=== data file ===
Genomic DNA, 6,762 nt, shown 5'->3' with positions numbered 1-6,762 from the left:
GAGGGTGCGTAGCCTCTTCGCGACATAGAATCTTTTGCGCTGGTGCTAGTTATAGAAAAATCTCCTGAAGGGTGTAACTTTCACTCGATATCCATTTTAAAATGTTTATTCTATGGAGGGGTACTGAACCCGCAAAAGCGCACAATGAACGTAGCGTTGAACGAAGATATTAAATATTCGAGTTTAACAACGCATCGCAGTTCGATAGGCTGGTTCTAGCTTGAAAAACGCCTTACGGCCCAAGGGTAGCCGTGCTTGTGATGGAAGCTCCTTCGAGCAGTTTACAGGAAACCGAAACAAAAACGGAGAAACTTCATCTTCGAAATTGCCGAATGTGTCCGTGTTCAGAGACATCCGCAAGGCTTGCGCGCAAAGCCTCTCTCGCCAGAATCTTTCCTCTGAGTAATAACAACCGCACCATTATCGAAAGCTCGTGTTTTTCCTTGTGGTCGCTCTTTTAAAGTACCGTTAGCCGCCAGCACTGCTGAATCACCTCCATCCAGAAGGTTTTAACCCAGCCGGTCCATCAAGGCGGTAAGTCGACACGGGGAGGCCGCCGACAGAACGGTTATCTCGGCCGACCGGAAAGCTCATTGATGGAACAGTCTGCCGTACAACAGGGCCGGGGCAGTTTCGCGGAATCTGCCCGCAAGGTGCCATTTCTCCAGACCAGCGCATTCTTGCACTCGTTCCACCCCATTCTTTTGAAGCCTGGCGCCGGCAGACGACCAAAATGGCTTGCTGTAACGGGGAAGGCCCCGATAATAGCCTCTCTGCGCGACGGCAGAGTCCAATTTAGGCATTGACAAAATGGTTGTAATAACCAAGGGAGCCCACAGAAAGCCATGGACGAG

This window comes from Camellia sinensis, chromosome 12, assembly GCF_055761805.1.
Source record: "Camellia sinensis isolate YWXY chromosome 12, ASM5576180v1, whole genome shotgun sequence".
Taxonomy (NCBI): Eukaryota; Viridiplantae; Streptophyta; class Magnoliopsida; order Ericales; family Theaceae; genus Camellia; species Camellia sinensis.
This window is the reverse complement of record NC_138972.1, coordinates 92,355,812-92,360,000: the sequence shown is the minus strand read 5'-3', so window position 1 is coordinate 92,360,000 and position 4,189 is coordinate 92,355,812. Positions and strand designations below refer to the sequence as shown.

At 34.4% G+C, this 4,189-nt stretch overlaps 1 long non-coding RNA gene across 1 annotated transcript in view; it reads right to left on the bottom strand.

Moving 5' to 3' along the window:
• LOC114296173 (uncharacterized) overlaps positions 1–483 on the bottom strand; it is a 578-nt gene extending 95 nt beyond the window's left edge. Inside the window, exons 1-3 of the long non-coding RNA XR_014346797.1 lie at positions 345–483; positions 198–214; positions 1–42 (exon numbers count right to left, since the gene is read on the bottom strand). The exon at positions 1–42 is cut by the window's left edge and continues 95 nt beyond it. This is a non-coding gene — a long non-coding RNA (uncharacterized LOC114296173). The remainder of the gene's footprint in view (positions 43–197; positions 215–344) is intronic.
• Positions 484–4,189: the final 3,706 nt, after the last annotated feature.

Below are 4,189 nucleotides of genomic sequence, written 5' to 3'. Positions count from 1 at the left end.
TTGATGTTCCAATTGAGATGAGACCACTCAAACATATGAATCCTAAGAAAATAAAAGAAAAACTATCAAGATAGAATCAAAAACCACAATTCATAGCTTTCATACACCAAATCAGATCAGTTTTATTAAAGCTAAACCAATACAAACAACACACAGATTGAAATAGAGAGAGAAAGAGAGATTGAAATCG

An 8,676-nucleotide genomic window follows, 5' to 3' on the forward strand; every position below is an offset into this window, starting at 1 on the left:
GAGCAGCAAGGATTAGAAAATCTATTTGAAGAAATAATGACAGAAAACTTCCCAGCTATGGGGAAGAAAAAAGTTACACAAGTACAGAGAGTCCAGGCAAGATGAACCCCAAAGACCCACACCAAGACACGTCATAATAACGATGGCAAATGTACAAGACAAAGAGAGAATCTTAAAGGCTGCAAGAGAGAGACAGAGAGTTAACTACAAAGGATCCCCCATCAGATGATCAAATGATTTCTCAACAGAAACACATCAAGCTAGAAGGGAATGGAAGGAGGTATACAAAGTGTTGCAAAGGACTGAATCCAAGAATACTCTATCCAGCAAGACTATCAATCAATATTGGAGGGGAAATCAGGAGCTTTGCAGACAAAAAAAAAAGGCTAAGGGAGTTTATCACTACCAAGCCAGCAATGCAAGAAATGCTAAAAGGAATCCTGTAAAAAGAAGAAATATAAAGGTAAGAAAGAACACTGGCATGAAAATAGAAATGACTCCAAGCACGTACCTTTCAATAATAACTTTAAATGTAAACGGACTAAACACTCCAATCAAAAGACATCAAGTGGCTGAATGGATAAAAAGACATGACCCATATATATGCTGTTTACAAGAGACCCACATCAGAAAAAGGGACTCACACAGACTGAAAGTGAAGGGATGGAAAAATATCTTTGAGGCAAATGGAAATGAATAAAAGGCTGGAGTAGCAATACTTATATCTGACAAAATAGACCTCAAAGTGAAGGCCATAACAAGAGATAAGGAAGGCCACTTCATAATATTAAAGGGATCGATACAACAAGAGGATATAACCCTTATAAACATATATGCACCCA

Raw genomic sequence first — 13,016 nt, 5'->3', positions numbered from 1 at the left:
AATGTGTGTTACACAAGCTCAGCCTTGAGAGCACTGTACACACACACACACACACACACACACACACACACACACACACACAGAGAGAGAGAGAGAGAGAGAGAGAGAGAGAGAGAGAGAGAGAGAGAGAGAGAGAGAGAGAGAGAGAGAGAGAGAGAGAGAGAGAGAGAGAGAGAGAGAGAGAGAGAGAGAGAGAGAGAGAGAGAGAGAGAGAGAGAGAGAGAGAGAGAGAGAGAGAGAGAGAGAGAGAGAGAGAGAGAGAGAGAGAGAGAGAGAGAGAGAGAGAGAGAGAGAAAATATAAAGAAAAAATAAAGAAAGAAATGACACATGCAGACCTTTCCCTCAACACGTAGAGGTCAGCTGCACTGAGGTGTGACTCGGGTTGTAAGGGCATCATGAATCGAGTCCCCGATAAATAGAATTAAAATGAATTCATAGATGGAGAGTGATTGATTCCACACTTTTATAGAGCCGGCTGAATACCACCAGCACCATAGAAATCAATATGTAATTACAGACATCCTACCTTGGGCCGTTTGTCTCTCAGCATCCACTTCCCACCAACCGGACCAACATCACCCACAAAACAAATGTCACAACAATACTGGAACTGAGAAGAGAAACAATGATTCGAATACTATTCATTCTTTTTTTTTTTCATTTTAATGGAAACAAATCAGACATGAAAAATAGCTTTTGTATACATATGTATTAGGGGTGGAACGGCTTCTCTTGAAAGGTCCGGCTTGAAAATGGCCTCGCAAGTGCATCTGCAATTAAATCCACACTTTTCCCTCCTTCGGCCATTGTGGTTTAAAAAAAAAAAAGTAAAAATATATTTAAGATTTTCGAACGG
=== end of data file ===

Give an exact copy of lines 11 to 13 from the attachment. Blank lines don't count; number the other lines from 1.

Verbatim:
Below are 4,189 nucleotides of genomic sequence, written 5' to 3'. Positions count from 1 at the left end.
TTGATGTTCCAATTGAGATGAGACCACTCAAACATATGAATCCTAAGAAAATAAAAGAAAAACTATCAAGATAGAATCAAAAACCACAATTCATAGCTTTCATACACCAAATCAGATCAGTTTTATTAAAGCTAAACCAATACAAACAACACACAGATTGAAATAGAGAGAGAAAGAGAGATTGAAATCG

An 8,676-nucleotide genomic window follows, 5' to 3' on the forward strand; every position below is an offset into this window, starting at 1 on the left: